Telink SoC uses RISC-V P-extension for AI/ML on edge devices - Embedded.com

Telink SoC uses RISC-V P-extension for AI/ML on edge devices

Telink Semiconductor has introduced a new connectivity system on chip (SoC) for hearables, wearables and high-performance internet of things (IoT) that uses a RISC-V P-extension to enable small-volume data computation and compact artificial intelligence / machine learning  (AI/ML) on edge devices.

Its latest product line, the TLSR9 series is based on a 32-bit AndesCore D25F from Andes Technology and in partnership with IAR Systems provides IoT designers access to IAR’s embedded workbench development toolchain that supports flexible product development.

The new SoC family is designed using the AndeStar V5 instruction set architecture (ISA), which complies with the latest RISC-V technology. Featuring D25F RISC-V processor, Telink and Andes said it is the world’s first SoC to adopts a RISC-V DSP/SIMD P-extension, making it ideal for a variety of mainstream audio, wearables, and IoT development needs. The D25F has an efficient five-stage pipeline and delivers class-leading 2.59 DMIPS/MHz and 3.54 CoreMark/MHz performance.

By supporting the RISC-V P-extension (RVP), the D25F increases efficiency for small-volume data computation and makes compact AI/ML applications possible on edge devices. Tests have shown that the D25F can increase the speed at which CIFAR-10 AI models (a common type of image classification model) are run by a factor of 14.3 and increase the speed of keyword-spotting technologies by a factor of 8.9. The standard JTAG and Andes two-wire serial debugging port also helps reduce pin cost.

Telink Semiconductor CEO, Dr. Wenjun Sheng, said, “By partnering with Andes Technology and IAR Systems to provide a top-notch processor and integrated development environment for our new TLSR9 product line, we are reducing the difficulty of application development and improving efficiency. Telink will continue to provide quick-to-market, performance-enhanced, cost-efficient solutions to our customers.”

Andes Technology president, Frankwell Lin, added, “We believe the RVP is going to open a new era for data computation on MCUs. Andes contributed the first version of the RVP specification to RISC-V last year, and it is now at version 0.8. We are looking forward to the ratification of the RVP standard, which will open up more and more artificial intelligence of things (AIoT) markets for RISC-V.”

Hearables market looks for wider biometrics

Wearable technology is one of the key markets for this chip, but the scope is wider as users look for a lot more biometric information from their devices. According to the Pew Research Center, around one in five Americans now wears a fitness or activity tracker. These are most commonly worn on the wrist, but that market is beginning to see some saturation, so biosensors in or around the ear, integrated into hearable devices with more biometric sensors and intelligence built in to provide a lot more data.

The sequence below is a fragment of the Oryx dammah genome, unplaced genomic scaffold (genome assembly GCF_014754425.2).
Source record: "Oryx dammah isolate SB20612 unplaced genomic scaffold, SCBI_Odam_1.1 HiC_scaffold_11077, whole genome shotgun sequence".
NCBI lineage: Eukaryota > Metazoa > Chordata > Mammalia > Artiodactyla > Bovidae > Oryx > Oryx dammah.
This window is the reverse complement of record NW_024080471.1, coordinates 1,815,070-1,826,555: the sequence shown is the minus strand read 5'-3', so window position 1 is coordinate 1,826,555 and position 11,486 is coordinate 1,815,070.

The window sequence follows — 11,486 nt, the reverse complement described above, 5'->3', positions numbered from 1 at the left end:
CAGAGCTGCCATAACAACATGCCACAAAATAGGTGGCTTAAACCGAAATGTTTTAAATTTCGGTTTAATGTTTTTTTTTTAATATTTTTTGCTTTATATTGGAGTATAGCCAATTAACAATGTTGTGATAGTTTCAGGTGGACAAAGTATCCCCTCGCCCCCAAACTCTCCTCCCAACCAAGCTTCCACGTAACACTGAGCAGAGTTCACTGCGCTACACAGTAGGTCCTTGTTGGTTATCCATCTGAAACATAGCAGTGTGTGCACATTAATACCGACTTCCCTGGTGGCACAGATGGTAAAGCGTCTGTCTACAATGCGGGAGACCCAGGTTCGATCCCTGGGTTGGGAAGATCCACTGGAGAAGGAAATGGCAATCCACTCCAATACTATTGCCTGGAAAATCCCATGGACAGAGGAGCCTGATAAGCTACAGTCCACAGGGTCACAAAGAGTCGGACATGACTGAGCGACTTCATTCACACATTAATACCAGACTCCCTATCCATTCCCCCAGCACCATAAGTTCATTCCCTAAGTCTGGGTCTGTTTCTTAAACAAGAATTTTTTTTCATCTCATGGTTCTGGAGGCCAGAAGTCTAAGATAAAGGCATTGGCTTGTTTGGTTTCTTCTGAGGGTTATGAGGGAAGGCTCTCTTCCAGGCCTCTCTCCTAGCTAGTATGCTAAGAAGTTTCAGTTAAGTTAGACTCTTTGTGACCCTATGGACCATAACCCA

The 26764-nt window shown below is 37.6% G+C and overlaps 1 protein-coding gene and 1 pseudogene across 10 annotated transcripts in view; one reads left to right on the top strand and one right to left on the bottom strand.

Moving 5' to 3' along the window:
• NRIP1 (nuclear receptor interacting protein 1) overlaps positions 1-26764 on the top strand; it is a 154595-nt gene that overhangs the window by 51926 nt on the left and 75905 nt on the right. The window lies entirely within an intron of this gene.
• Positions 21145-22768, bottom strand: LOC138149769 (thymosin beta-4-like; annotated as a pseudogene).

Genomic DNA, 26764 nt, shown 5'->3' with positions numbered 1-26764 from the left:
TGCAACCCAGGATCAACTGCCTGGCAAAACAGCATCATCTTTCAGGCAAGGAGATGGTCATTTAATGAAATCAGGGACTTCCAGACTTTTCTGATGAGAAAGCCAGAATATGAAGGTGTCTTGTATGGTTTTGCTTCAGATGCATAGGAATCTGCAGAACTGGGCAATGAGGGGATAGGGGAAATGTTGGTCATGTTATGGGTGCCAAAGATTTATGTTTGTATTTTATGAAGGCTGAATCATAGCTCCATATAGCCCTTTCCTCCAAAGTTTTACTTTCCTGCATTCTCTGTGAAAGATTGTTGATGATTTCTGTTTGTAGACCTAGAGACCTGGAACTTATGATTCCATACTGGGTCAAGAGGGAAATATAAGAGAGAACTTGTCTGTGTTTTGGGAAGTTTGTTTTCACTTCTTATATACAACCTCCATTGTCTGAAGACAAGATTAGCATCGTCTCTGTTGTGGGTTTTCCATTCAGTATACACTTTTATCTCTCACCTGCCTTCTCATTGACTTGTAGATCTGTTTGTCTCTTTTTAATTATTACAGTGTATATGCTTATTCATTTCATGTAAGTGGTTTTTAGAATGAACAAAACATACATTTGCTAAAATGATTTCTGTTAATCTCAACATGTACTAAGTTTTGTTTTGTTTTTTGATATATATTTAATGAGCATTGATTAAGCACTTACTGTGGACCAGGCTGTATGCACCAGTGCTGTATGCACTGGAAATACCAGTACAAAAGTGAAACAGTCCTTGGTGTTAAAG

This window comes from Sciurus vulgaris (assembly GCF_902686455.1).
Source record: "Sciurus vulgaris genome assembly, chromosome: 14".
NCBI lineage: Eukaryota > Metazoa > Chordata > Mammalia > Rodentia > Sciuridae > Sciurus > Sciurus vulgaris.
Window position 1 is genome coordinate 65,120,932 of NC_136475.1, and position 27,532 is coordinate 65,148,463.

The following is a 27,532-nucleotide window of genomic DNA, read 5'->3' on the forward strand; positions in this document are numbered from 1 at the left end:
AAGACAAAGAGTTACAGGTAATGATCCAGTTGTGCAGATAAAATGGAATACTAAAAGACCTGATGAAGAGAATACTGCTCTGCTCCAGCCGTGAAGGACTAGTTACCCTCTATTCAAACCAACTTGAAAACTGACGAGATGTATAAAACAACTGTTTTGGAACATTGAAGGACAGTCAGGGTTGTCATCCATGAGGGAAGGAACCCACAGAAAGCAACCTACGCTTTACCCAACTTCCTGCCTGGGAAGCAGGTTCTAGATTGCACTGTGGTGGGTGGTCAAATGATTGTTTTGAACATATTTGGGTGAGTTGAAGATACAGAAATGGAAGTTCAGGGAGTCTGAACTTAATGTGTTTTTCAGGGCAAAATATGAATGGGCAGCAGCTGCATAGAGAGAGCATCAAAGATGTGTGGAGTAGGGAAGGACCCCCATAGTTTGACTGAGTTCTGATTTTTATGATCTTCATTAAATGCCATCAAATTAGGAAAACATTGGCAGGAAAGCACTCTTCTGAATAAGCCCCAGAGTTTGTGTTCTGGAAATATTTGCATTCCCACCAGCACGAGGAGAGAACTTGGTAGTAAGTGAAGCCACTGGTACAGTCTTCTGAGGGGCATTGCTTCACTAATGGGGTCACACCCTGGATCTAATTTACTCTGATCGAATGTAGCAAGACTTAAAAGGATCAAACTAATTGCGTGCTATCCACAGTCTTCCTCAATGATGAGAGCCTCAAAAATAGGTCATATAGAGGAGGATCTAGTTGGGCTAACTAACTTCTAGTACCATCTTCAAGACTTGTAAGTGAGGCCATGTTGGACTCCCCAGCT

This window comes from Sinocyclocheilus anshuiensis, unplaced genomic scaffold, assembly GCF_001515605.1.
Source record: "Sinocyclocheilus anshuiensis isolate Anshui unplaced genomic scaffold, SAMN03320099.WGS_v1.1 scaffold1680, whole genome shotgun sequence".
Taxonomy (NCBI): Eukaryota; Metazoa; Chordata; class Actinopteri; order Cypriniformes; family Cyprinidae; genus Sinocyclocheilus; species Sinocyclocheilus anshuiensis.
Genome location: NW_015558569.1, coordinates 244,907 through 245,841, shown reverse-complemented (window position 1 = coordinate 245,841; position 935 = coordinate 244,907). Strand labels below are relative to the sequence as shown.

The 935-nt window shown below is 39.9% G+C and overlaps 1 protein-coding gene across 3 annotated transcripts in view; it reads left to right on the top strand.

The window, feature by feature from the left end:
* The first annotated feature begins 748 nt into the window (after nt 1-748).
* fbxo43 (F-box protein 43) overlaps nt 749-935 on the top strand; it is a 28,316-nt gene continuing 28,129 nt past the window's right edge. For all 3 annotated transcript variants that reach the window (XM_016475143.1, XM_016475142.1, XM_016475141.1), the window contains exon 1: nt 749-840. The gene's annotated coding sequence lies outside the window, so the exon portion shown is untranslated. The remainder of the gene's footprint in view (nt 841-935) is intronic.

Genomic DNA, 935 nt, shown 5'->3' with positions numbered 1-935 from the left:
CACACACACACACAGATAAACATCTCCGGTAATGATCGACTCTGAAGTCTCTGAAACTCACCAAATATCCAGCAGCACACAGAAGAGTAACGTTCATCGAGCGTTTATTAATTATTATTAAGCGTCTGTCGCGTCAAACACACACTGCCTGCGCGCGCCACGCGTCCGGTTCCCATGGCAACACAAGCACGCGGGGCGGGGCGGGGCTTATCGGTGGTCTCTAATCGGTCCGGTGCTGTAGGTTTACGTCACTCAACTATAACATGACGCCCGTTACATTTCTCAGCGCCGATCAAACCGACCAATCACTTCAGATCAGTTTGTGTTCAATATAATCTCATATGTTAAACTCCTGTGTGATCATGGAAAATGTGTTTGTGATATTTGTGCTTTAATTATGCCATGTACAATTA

A recent report from IDTechEx, “Hearables 2020-2030: Technology, Players and Forecasts”, indicates that biometric hearables are set to make a substantial impact on the consumer, over-the-counter (OTC) health, and professional medical markets with a few years, with the market for hearables with biosensors set to reach US$5 bn by 2030. It suggests that unobtrusive, comfortable hearables that are comfortable to wear could increase compliance with medical monitoring or study (e.g. drug efficacy trials, ambulatory recording of heart rate, or blood pressure).

Hearables can also be used to monitor chronic conditions or general health and to track diet and fitness. They are ideal for measuring heart rate, blood oxygen levels, temperature and many more parameters. This means wearables may, in time, be integrated with other technologies including AI/ML and cloud computing to discern the physiological, physical, and emotional status of wearers – and trigger actions in response. In this scenario, the hearable ‘knows’ how stressed the wearer is, how best to calm them down (prompting their smart speaker to play a favorite music track, perhaps), which direction they are looking in and how much mental effort they are making. Hearables with voice recognition tech will ‘inform’ the hearable how often the wearer is speaking, in what tone, and even with what emotion.

Researchers at Cornell University are even researching the use of hearables to track and translate facial expressions. According to IDTechex, while such capability may sound futuristic, a surprising amount of the knowledge and hardware/firmware required is either being developed or has already been integrated into devices.


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